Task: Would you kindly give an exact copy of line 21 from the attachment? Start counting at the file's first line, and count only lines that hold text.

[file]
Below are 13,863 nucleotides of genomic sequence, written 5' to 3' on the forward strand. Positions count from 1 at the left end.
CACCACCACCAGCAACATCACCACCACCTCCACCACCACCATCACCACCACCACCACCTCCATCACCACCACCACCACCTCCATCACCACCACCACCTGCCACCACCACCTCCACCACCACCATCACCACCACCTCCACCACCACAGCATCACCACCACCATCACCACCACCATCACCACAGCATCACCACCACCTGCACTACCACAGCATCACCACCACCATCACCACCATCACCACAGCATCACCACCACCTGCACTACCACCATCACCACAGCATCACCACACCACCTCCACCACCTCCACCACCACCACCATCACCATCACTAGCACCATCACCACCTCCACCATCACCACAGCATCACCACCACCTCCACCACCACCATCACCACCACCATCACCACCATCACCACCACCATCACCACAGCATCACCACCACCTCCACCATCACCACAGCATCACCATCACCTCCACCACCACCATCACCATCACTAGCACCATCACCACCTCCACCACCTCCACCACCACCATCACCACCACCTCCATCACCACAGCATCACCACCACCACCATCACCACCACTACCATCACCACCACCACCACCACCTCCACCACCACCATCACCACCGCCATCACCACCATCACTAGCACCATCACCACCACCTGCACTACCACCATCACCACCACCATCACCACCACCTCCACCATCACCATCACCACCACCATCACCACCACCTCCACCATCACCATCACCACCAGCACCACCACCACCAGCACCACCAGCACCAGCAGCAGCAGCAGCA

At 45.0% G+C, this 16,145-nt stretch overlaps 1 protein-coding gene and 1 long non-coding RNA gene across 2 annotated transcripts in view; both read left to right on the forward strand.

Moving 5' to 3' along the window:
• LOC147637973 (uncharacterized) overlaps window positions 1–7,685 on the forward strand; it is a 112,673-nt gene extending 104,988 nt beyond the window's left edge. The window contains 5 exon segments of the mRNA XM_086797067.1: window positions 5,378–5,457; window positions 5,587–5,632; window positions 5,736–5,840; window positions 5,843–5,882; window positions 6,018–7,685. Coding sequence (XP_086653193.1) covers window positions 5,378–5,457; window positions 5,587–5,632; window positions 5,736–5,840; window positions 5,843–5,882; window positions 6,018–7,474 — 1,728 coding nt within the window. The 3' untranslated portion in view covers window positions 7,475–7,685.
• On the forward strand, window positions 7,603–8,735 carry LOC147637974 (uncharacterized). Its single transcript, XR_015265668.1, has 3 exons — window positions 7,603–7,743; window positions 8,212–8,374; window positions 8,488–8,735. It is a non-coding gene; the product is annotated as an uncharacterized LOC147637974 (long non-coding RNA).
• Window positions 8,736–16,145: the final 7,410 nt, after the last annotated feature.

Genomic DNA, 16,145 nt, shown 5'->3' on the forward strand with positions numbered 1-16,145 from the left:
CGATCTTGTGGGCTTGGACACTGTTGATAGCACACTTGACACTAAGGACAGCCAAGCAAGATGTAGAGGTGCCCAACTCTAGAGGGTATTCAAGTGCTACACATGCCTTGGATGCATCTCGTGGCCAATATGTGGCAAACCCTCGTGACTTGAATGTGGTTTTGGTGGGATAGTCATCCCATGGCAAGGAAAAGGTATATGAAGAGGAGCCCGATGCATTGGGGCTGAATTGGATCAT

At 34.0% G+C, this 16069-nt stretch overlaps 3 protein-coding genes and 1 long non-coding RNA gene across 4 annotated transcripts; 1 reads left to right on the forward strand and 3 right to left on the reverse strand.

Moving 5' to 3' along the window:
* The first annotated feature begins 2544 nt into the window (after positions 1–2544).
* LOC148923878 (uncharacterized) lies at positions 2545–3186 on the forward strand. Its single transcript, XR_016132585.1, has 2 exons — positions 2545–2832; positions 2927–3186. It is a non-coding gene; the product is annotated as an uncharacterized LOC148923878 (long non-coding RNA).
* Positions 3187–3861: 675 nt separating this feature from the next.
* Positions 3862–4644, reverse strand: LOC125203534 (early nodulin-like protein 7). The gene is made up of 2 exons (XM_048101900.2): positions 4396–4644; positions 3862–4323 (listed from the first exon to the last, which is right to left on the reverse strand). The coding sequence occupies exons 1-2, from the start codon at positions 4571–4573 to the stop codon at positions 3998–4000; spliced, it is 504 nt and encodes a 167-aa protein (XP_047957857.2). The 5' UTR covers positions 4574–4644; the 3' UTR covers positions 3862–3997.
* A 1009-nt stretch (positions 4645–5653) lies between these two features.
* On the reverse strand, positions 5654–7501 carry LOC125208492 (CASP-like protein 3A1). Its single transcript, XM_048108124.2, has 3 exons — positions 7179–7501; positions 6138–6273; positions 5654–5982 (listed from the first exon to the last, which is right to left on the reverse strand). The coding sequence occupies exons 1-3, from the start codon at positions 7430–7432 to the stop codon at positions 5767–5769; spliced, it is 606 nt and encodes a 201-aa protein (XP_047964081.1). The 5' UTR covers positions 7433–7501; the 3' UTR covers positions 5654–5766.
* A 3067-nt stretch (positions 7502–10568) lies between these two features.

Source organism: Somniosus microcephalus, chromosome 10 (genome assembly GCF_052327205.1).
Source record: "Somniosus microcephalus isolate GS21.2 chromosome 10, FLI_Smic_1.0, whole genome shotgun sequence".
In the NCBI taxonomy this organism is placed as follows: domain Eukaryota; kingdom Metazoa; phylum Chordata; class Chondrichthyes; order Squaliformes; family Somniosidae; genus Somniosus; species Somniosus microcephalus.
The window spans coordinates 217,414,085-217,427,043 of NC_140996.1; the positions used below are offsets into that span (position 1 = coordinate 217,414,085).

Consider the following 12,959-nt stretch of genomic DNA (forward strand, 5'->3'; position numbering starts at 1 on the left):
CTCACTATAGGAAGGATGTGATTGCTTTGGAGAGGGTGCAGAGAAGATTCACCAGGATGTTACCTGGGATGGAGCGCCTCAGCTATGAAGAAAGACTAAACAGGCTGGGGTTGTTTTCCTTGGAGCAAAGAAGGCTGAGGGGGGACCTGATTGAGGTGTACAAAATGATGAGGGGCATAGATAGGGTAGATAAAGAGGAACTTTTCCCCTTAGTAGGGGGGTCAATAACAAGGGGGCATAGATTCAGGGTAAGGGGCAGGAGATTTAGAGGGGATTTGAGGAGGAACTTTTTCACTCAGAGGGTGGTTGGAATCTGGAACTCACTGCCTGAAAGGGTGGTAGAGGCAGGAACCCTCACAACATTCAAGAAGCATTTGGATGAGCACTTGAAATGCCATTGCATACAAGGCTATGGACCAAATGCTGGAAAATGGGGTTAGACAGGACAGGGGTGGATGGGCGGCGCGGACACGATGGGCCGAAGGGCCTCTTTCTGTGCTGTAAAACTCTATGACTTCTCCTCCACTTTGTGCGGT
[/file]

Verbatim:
In the NCBI taxonomy this organism is placed as follows: domain Eukaryota; kingdom Metazoa; phylum Chordata; class Chondrichthyes; order Squaliformes; family Somniosidae; genus Somniosus; species Somniosus microcephalus.